Molecular approaches to identify and differentiate Bacillus anthracis from phenotypically similar Bacillus species isolates
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Molecular approaches to identify and differentiate Bacillus anthracis from phenotypically similar Bacillus species isolates

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  • English

  • Details:

    • Alternative Title:
      BMC Microbiol
    • Description:
      Background

      Bacillus anthracis and Bacillus cereus can usually be distinguished by standard microbiological methods (e.g., motility, hemolysis, penicillin susceptibility and susceptibility to gamma phage) and PCR. However, we have identified 23 Bacillus spp. isolates that gave discrepant results when assayed by standard microbiological methods and PCR. We used multiple-locus variable-number tandem repeat analysis (MLVA), multiple-locus sequence typing (MLST), and phenotypic analysis to characterize these isolates, determine if they cluster phylogenetically and establish whether standard microbiological identification or PCR were associated with false positive/negative results.

      Results

      Six isolates were LRN real-time PCR-positive but resistant to gamma phage; MLVA data supported the identification of these isolates as gamma phage-resistant B. anthracis. Seventeen isolates were LRN real-time PCR-negative but susceptible to gamma phage lysis; these isolates appear to be a group of unusual gamma phage-susceptible B. cereus isolates that are closely related to each other and to B. anthracis. All six B. anthracis MLVA chromosomal loci were amplified from one unusual gamma phage-susceptible, motile, B. cereus isolate (although the amplicons were atypical sizes), and when analyzed phylogenetically, clustered with B. anthracis by MLST.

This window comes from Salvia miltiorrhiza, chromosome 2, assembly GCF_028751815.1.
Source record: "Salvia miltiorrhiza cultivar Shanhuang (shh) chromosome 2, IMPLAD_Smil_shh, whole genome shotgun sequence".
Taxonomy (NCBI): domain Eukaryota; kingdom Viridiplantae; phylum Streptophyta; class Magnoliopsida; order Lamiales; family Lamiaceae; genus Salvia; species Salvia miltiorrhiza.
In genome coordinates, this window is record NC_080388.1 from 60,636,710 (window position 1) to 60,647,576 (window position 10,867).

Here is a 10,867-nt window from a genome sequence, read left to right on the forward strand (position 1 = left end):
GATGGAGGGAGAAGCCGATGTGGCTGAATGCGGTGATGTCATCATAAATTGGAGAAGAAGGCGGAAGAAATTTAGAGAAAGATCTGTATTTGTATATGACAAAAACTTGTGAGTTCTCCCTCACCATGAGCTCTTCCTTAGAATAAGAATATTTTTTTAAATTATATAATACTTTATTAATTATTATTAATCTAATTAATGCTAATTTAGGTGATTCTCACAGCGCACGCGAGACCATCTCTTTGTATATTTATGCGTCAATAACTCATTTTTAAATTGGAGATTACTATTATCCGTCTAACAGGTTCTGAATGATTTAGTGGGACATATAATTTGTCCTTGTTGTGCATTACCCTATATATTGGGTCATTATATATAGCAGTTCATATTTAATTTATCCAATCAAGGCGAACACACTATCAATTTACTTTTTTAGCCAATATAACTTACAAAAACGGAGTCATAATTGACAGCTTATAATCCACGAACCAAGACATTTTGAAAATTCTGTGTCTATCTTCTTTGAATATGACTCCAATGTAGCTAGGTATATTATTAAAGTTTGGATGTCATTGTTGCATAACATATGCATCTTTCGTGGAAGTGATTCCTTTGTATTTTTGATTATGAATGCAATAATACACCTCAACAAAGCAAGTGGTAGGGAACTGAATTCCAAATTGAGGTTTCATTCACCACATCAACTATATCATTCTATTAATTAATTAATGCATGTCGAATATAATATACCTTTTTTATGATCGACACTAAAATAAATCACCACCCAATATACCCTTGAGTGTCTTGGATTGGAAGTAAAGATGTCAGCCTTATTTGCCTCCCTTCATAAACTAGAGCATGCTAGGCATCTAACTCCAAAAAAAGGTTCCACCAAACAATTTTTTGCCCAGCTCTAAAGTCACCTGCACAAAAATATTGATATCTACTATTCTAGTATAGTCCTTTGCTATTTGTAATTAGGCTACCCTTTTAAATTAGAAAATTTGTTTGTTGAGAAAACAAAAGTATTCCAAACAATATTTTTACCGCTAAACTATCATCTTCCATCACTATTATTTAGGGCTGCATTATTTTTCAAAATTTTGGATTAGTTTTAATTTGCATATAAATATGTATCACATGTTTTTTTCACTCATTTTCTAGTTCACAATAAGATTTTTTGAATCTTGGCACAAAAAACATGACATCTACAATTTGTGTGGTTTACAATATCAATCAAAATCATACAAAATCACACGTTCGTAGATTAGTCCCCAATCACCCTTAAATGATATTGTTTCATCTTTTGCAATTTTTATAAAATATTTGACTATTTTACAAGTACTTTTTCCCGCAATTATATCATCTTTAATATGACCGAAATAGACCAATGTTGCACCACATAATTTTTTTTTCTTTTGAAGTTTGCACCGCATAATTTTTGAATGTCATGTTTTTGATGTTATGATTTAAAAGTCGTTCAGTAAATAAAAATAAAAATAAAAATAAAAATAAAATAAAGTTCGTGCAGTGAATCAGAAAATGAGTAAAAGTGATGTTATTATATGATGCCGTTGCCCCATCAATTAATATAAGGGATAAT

Conclusion

      MLVA and MLST aided in the identification of these isolates when standard microbiological methods and PCR could not definitely identify or rule out B. anthracis. This study emphasized the need to perform multiple tests when attempting to identify B. anthracis since relying on a single assay remains problematic due to the diverse nature of bacteria.

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